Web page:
A SHOCKING 77% of South West respondents would worry about disclosing a mental health condition to their employer, a Priory study reveals today.
The South West was one of the least-diagnosed regions for mental health in the UK, with only 11.9% of respondents experiencing ill mental health.
Despite such a low diagnosis rate, however, the soaring levels of anxiety around mental health conditions suggest that the region is particularly susceptible to mental health stigma in the work environment.
Unsurprisingly then, more than four in ten would consider self-employment instead of facing this level of isolation in the full-time or part-time workforce.
The study turns the North-South divide on its head, as the South West and South East had the lowest rates of diagnosis, whereas Yorkshire and the North West were the most diagnosed – but these Northern regions felt least worried about disclosing their mental status to their employer.
On a national level the study found that:
• 79% of those polled without a mental health condition would worry about telling their employer if they did have one, exposing a national struggle with stigma.
• A shockingly small 22% of part-time and 19% of self-employed workers felt that they could disclose a mental health condition to an employer.
• 91% of those awaiting a mental health diagnosis felt the stigma around mental health would lead/has led them to consider self-employment.
Dr Richard Bowskill, Consultant Psychiatrist at the Priory Hospital Brighton and Hove: “There’s a huge amount of stigma out there, especially in the workplace. I’ve had numerous cases where people have been sacked because of their depression - they’ve been discriminated against because of a mental illness.
"I think the big thing is the impact of stigma. People generally say that the stigma of having a diagnosed mental illness can be as bad as the symptoms that they actually experience. They compare it with other illnesses, for example the stigma of cancer or heart problems – the stigma of mental illness is still very much higher.”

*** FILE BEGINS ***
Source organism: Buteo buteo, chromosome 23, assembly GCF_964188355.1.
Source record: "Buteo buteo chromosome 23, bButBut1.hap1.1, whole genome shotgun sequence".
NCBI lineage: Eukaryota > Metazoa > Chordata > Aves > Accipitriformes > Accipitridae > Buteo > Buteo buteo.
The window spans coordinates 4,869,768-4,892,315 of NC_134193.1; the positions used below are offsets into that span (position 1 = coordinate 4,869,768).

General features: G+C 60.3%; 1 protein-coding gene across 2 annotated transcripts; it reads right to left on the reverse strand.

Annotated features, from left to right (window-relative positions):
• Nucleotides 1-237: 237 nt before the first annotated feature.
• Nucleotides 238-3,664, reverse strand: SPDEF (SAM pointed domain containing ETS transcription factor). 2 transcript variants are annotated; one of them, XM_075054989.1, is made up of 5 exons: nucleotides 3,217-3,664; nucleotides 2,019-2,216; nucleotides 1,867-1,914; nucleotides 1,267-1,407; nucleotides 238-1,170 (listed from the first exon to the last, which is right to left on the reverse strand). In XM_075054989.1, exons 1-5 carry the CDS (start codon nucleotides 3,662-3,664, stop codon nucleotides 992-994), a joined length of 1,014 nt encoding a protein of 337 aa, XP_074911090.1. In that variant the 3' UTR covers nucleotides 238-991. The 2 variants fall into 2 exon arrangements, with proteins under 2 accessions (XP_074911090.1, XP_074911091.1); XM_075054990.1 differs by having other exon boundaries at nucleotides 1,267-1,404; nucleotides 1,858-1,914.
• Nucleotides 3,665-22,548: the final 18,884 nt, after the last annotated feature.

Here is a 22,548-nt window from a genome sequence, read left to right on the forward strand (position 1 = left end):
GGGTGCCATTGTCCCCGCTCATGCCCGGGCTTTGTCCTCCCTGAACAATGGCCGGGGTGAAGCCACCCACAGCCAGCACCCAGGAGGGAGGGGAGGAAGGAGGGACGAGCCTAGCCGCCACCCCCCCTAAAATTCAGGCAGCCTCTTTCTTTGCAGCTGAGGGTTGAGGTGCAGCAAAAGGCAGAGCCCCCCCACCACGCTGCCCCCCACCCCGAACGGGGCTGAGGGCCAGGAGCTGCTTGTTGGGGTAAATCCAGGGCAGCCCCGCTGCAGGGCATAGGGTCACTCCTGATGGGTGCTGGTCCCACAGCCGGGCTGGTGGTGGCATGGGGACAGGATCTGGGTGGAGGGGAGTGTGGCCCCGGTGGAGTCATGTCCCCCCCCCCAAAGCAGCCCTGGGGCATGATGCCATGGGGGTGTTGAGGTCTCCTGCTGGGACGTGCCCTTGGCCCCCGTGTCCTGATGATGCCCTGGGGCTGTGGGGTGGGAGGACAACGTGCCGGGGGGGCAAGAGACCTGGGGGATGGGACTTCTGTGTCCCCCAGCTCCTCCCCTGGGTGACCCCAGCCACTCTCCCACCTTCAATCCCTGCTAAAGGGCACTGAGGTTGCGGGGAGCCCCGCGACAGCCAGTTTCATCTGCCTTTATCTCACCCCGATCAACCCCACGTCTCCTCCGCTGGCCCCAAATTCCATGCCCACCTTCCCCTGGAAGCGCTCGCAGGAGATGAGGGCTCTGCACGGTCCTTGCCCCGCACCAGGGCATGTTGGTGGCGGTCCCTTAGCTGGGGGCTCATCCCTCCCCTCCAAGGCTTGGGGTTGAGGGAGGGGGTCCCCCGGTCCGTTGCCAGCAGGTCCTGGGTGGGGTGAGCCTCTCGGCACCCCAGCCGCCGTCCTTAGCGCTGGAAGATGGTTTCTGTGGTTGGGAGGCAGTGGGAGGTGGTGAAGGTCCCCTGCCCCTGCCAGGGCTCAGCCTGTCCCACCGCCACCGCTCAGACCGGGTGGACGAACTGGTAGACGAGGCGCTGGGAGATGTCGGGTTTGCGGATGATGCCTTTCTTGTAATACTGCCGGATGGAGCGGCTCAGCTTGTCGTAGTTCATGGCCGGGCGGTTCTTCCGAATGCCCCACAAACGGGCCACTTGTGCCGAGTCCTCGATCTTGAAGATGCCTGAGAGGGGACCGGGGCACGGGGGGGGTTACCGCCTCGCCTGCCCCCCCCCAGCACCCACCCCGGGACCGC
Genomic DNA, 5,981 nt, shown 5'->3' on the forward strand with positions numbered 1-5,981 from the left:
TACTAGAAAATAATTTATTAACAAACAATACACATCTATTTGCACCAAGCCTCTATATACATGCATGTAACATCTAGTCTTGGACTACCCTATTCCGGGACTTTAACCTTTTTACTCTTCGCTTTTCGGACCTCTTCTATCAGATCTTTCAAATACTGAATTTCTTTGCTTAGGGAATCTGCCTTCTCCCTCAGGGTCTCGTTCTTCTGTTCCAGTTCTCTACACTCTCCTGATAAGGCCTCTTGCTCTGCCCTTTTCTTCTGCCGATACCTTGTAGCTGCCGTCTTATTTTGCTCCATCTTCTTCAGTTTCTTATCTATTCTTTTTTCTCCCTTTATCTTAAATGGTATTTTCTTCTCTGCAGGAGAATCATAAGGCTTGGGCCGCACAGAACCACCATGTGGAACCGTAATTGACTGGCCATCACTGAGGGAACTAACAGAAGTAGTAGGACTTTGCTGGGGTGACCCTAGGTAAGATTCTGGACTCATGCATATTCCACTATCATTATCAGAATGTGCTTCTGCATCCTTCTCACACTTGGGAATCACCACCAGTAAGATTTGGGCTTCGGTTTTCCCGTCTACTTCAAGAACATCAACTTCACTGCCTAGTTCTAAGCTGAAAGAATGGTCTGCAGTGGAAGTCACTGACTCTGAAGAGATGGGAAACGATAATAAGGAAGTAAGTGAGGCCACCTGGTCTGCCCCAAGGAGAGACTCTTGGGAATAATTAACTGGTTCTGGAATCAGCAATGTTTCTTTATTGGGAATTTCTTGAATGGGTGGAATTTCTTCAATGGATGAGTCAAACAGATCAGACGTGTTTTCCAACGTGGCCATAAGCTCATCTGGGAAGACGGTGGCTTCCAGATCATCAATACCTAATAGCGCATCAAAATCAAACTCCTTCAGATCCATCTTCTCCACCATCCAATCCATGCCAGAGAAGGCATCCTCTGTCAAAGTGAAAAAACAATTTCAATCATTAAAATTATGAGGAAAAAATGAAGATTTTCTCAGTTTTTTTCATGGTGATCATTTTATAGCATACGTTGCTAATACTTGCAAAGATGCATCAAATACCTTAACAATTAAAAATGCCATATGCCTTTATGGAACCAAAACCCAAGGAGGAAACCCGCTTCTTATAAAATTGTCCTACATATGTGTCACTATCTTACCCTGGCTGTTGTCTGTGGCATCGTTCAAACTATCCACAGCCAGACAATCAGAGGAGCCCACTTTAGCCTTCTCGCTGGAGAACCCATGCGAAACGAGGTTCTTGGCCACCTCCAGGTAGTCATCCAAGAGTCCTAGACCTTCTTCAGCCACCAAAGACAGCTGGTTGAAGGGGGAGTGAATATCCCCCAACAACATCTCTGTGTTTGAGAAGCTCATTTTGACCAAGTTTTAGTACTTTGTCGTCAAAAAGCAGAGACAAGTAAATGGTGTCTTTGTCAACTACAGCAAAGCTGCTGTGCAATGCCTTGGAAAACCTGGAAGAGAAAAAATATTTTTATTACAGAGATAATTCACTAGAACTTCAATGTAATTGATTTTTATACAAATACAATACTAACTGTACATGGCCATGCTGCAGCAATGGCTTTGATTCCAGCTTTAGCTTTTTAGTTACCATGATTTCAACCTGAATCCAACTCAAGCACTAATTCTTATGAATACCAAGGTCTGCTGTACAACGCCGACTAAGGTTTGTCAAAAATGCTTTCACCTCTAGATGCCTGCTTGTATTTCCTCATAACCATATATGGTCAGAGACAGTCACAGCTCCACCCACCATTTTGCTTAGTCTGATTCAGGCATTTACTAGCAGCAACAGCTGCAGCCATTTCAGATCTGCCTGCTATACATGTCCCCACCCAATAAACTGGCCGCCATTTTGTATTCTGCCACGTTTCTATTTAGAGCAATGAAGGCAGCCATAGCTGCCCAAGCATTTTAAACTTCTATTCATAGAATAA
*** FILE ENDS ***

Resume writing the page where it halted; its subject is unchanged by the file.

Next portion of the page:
Paul Booth, a successful businessman and bipolar sufferer who now campaigns for an overhaul in workplace mental health: “A lot of people who didn’t have a diagnosed condition would come to me and say, ‘you’re so brave. I’ve got a condition but I don’t tell anybody because I know it would kill my career’. That was mentioned to me numerous times.”
“In South Africa, as long as it was out in the open, it was like there was no elephant in the room, nothing waiting to come out. It would be very difficult to be that open about my condition in the UK. I think I would struggle to get a job, to be honest.”
“It’s about time we got the dialogue out and people start saying, these people are assets, they’re not liabilities to us. They are just us.”
Poppy Jaman, CEO of Mental Health First Aid England: “Sadly, The Priory’s research findings are indicative of the stigma that continues to shroud mental health and the impact it has on those who are experiencing a mental health issue.
"We already know that one in six British workers will experience a mental health problem at some point in their career, but the fear of discrimination often prevents them from accessing help and support early on and these latest figures further demonstrate the very real fear that employees have around disclosing mental health issues to their employers.”